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Silver Lining

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Frank Ticheli

Frank Ticheli

Subtitle: Concerto for Flute and Wind Ensemble

General Info

Year: 2017
Duration: c. 23:40
Difficulty: VI (see Ratings for explanation)
Publisher: Manhattan Beach Music
Cost: Score and Parts (print) - $375.00   |   Score Only (print) - $135.00


1. Game - 8:20
2. The Girl with the Flaxen Hair - 8:48
3. Silver Lining - 5:45


Full Score
Solo Flute
C Piccolo (doubles Flute)
Flute I-II
Oboe I-II
Bassoon I-II
B-flat Soprano Clarinet I-II-III
B-flat Bass Clarinet
E-flat Contra Alto Clarinet
B-flat Contrabass Clarinet
E-flat Alto Saxophone I-II
B-flat Tenor Saxophone
E-flat Baritone Saxophone
B-flat Trumpet I-II
Horn in F I-II
Trombone I-II-III
String Bass
Percussion I-II-III, including:

  • Bongos
  • Cabasa
  • Chimes
  • Crotales
  • Drum Set
  • Flexatone
  • Guiro
  • Maracas
  • Marimba
  • Slapstick
  • Snare Drum
  • Suspended Cymbal
  • Tam-Tam
  • Temple Blocks
  • Tom-Tom
  • Triangle
  • Vibraphone
  • Vibra-slap
  • Wood Blocks(3)
  • Xylophone


None discovered thus far.

Program Notes

Frank Ticheli, whose orchestral works have received considerable recognition, describes the first movement of the concerto as inspired by his teenage son’s love of video games. The concerto’s form progresses in a way that mimics the progression of a video game –- he adds pitch, then chords and sprinkles in transitional episodes. He says, “The rapid interaction between the soloist and the ensemble suggests a competition, a fun game, with no clear winner in the end.”

Dr. Ticheli cites the inspiration for the second movement as a tribute to the memory of Lara Barnett, the late wife of the main commissioner of the concerto, Peter Warshaw. “The movement is largely built around a melodic setting of American poet, Sara Teasdale’s poem, A Little While.”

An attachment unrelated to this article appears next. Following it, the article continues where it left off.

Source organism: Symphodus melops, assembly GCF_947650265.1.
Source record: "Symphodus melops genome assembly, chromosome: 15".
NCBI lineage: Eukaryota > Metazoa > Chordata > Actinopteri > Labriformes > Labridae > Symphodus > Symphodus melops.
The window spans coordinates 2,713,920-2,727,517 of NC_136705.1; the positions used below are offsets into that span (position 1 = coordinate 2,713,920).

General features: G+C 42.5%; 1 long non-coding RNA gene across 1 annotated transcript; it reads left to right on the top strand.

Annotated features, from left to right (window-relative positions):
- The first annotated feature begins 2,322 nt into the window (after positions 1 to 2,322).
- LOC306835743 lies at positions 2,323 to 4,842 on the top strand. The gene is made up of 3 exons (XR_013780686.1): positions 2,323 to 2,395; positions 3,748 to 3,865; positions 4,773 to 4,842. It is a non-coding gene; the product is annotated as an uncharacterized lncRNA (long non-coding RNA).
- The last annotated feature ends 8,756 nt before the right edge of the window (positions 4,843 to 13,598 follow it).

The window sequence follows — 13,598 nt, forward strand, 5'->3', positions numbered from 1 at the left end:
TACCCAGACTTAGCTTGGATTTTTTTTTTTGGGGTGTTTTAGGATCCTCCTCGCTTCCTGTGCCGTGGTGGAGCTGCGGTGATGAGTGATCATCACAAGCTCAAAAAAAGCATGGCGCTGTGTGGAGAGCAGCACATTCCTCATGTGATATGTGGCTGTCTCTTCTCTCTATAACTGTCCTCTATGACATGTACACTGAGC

The final movement, Ticheli says, “serves as a bright and joyous contrast to the second movement. It moves alternately between ebullient dance-like energy and carefree lyricism.” The dynamic between the soloist and the ensemble develops here further, as they take turns sharing the spotlight.

- Program Note from USC Thornton School of Music concert program, 27 October 2017

Silver Lining is a new concerto for flute and wind ensemble. It was commissioned by Peter Warshaw, in memory of his late wife, Lara Barnett, with assistance from the Worldwide Concurrent Premieres and Commissioning Fund, Inc. The premiere performance was given at the National Flute Association Convention, Minneapolis, Minnesota, on 11 August, 2017, with Jerry Luckhardt’s Medalist Concert Band, soloist Jim Walker, and composer Frank Ticheli as guest conductor.

The first movement, Game, was inspired partly by the affinity of the composer’s son for video games. Ticheli became acquainted with the elements of game-play and used these to create an overall form for the movement. The “Game” opens with a tutorial in which the basic rhythmic devices are introduced as only air or air-like sounds. The movement progresses through various levels of play. The rapidity of the interaction between soloist and ensemble suggests a competition: a fun game with no clear winner in the end.

The second movement serves as a personal tribute to the memory of Lara Bamett, the late wife of the primary patron of the concerto, and someone known personally to Frank Ticheli as a student in one of his classes in the 1980s. At its core is a melodic setting of Sara Teasdale’s poem, A Little While.

A little while when I am gone
My life will live in music after me,
As spun foam lifted and borne on
After the wave is lost in the full sea.
A while these nights and days will burn
In song with the bright frailty of foam,
Living in the light before they turn
Back to the nothingness that is their home.

Ticheli set the verse, word for word, to a melodic line for solo flute. He then removed the text, in a style similar to the final movement of Alban Berg’s Lyric Suite. As the solo melody unfolds, a new idea emerges in the ensemble: a paraphrase of the main theme from Debussy’s La fille aux cheveux de lin (The Girl with the Flaxen Hair), the dedicatee’s favorite piece. Debussy’s own melody is woven into the texture of the work, always as a subtle accompaniment to the soloist.

The conclusion serves as a bright and joyous contrast to the second movement. It alternates between motives of ebullient dance-like energy and carefree lyricism. With a pervasive sense of optimism, soloist and ensemble share the spotlight for the finale.

- Program Note from The Virginia Wind Symphony concert program, 21 December 2017


State Ratings

None discovered thus far.


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